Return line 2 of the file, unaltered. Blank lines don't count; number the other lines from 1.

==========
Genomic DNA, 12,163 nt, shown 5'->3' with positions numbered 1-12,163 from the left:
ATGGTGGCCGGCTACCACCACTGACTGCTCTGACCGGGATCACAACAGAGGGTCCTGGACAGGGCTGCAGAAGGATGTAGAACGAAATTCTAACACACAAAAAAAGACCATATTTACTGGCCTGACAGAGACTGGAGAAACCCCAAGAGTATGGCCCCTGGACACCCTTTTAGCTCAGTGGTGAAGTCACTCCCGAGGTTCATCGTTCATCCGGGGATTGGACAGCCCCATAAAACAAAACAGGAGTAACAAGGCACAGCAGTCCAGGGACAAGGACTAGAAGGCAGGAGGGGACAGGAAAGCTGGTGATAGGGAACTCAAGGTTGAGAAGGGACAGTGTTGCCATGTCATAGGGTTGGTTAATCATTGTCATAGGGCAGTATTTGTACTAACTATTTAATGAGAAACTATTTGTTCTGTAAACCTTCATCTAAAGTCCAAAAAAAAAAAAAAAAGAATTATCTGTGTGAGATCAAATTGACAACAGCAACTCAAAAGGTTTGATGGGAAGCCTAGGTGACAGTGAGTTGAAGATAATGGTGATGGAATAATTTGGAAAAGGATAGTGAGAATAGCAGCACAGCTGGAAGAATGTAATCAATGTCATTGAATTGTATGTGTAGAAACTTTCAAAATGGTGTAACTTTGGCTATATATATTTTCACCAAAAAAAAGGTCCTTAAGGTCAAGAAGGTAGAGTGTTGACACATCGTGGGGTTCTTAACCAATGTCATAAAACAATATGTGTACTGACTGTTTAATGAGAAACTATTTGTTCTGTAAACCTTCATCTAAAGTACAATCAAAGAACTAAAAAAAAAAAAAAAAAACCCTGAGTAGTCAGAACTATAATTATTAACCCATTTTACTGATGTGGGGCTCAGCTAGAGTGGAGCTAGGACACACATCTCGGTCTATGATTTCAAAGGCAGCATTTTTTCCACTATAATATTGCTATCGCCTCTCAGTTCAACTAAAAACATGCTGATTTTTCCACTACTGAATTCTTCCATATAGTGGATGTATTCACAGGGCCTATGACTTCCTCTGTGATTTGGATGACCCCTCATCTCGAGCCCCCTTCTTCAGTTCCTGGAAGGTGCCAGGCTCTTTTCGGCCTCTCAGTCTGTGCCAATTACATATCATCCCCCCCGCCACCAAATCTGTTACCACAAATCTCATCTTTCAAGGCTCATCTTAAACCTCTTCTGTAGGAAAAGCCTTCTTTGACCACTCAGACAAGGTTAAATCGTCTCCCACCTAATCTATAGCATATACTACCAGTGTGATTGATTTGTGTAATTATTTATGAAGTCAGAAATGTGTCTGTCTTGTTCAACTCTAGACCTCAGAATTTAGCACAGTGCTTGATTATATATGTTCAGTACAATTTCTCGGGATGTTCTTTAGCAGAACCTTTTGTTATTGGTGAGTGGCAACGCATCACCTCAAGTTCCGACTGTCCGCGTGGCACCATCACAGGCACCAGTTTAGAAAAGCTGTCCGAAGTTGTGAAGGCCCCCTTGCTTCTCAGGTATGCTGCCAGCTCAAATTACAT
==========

ATGGTGGCCGGCTACCACCACTGACTGCTCTGACCGGGATCACAACAGAGGGTCCTGGACAGGGCTGCAGAAGGATGTAGAACGAAATTCTAACACACAAAAAAAGACCATATTTACTGGCCTGACAGAGACTGGAGAAACCCCAAGAGTATGGCCCCTGGACACCCTTTTAGCTCAGTGGTGAAGTCACTCCCGAGGTTCATCGTTCATCCGGGGATTGGACAGCCCCATAAAACAAAACAGGAGTAACAAGGCACAGCAGTCCAGGGACAAGGACTAGAAGGCAGGAGGGGACAGGAAAGCTGGTGATAGGGAACTCAAGGTTGAGAAGGGACAGTGTTGCCATGTCATAGGGTTGGTTAATCATTGTCATAGGGCAGTATTTGTACTAACTATTTAATGAGAAACTATTTGTTCTGTAAACCTTCATCTAAAGTCCAAAAAAAAAAAAAAAAGAATTATCTGTGTGAGATCAAATTGACAACAGCAACTCAAAAGGTTTGATGGGAAGCCTAGGTGACAGTGAGTTGAAGATAATGGTGATGGAATAATTTGGAAAAGGATAGTGAGAATAGCAGCACAGCTGGAAGAATGTAATCAATGTCATTGAATTGTATGTGTAGAAACTTTCAAAATGGTGTAACTTTGGCTATATATATTTTCACCAAAAAAAAGGTCCTTAAGGTCAAGAAGGTAGAGTGTTGACACATCGTGGGGTTCTTAACCAATGTCATAAAACAATATGTGTACTGACTGTTTAATGAGAAACTATTTGTTCTGTAAACCTTCATCTAAAGTACAATCAAAGAACTAAAAAAAAAAAAAAAAAACCCTGAGTAGTCAGAACTATAATTATTAACCCATTTTACTGATGTGGGGCTCAGCTAGAGTGGAGCTAGGACACACATCTCGGTCTATGATTTCAAAGGCAGCATTTTTTCCACTATAATATTGCTATCGCCTCTCAGTTCAACTAAAAACATGCTGATTTTTCCACTACTGAATTCTTCCATATAGTGGATGTATTCACAGGGCCTATGACTTCCTCTGTGATTTGGATGACCCCTCATCTCGAGCCCCCTTCTTCAGTTCCTGGAAGGTGCCAGGCTCTTTTCGGCCTCTCAGTCTGTGCCAATTACATATCATCCCCCCCGCCACCAAATCTGTTACCACAAATCTCATCTTTCAAGGCTCATCTTAAACCTCTTCTGTAGGAAAAGCCTTCTTTGACCACTCAGACAAGGTTAAATCGTCTCCCACCTAATCTATAGCATATACTACCAGTGTGATTGATTTGTGTAATTATTTATGAAGTCAGAAATGTGTCTGTCTTGTTCAACTCTAGACCTCAGAATTTAGCACAGTGCTTGATTATATATGTTCAGTACAATTTCTCGGGATGTTCTTTAGCAGAACCTTTTGTTATTGGTGAGTGGCAACGCATCACCTCAAGTTCCGACTGTCCGCGTGGCACCATCACAGGCACCAGTTTAGAAAAGCTGTCCGAAGTTGTGAAGGCCCCCTTGCTTCTCAGGTATGCTGCCAGCTCAAATTACAT